Deep learning had a great impact on reinforcement learning because it allowed us to solve problems that no previous technique could deal with, such as learning to play Go from scratch or beating professionals at Starcraft II.
Unfortunately, using deep learning makes the agent a sort of black box. We don't know exactly what it has learned, if it has learned the right thing and if it's picking actions for the right reasons.
Hierarchical reinforcement learning
When you decide to buy a birthday gift for a friend, you decompose that problem into many subtasks: list what your friend likes, search for a thing that matches these preferences, find the best place to buy it, go there to buy it and finally offer the gift to your friend.
Solving a problem by decomposing it into a series of goals and then solving each goal one by one is so natural to us that we don't even notice we're doing it. We even often decompose a goal into subgoals and a subgoal into sub-subgoals without a thought. So if this strategy works for us, couldn't it be useful for RL agents too?
That insight leads to Hierarchical Reinforcement learning. In Hierarchical RL, instead of learning a single policy, there is a hierarchy of policies. For example, the hierarchy could have 3 levels of policies to win at Starcraft:
- A high level policy that chooses the current goal: defend from an attack, focus on economy or launch an aggressive attack against the enemy
- A medium level policy that picks the most appropriate subgoal to accomplish the current goal: move this group of units or build that series of buildings
- A low level policy that picks actions to complete the subgoal as fast and well as possible: move this soldier or build a house there
Why are all of these called policies, if the high and medium-level policies output a goal instead of an action? Because we consider goals as high level actions or mega-actions (composed of many simpler sub-actions).
The number of levels in the hierarchy is currently an arbitrary choice made by people, but an interesting idea would be to dynamically decompose goals into subgoals as the need arises instead of having a fixed amount of levels.
Of course, we don't want to manually As in the experiments for the Arcade Learning environment in , where they manually defined reaching a goal as being near a specific object say which goals and subgoals the agent should choose from, because we would need to define them for every new environment and the ones we manually picked could be suboptimal. It's better if the agent learns during the training process which goals to pick. It could also lead to finding approaches humans wouldn't have considered or thought about.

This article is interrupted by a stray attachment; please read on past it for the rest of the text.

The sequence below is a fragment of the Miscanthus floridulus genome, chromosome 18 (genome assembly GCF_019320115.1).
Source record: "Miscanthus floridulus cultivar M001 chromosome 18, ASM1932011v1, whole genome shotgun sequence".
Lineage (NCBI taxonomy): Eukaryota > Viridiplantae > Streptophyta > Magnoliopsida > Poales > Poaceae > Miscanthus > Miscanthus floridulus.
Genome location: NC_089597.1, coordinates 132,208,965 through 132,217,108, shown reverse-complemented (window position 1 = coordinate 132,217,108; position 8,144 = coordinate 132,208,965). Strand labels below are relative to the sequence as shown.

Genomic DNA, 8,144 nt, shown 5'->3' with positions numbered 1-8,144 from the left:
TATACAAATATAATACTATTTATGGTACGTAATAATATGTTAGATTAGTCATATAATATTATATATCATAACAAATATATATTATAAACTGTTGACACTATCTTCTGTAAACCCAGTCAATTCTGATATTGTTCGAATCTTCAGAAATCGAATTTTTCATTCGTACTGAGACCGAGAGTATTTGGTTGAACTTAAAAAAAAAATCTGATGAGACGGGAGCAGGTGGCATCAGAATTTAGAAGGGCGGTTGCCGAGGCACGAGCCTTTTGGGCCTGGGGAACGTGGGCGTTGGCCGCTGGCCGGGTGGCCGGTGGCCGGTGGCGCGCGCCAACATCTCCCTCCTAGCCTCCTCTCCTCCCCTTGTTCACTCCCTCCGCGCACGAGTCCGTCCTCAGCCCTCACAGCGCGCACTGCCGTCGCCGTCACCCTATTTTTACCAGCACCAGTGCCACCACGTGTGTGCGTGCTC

What is a goal?
There are multiple ways we could define goal and each definition has specific consequences:
A discrete set of numbers, from 0 to X, and the sub-agent would learn to associate behaviors with each number. For example, 0 could mean "build a house" and 1 "attack the enemy". The disadvantage is that we need to pick in advance how many goals there are and it's not very clear what a number corresponds to (if we see that agent picked goal 4, what is it actually trying to do?)
A vector of N dimensions . We don't have to decide anymore how many goals exists (there is an infinity) but we still have the problem that a goal isn't directly understandable by a human (what does ) mean?).
A desired end state (e.g. "I want to observe this" As in the first experiments in , where each of the 6 possible states is a goal ). This is already much better for interpretability, but has some problems of generalization. Imagine we want to teach an agent to walk in a straight line. We would need to specify many points along the way as subgoals and would lose the obvious generality of "walk straight". Additionally, if there's a good state the agent has never seen, it could be difficult for the agent to learn to pick it as a goal.
A direction in the state space. This would be more general than a specific state, because the goal now represents a constant change we want:
We don't actually know in advance the desired state but hope the agent learns to pick goals / directions that lead to moving towards a good end state.
This definition suffers from one weakness: if the environment is stochastic, we might end up in an unexpected state and thus it would be better to adjust the direction. For example, imagine a maze environment where the floor is slippery, so the agent might randomly slip to a neighboring place. If the maze exit is north, the goal might be "go north". However, if the agent slips in one of the steps, going north could now lead to hitting a wall and getting stuck, and so going north wouldn't be the correct goal anymore. In this sense, a fixed direction isn't flexible enough: we should adapt it as we do steps to ensure we're still moving to the right state.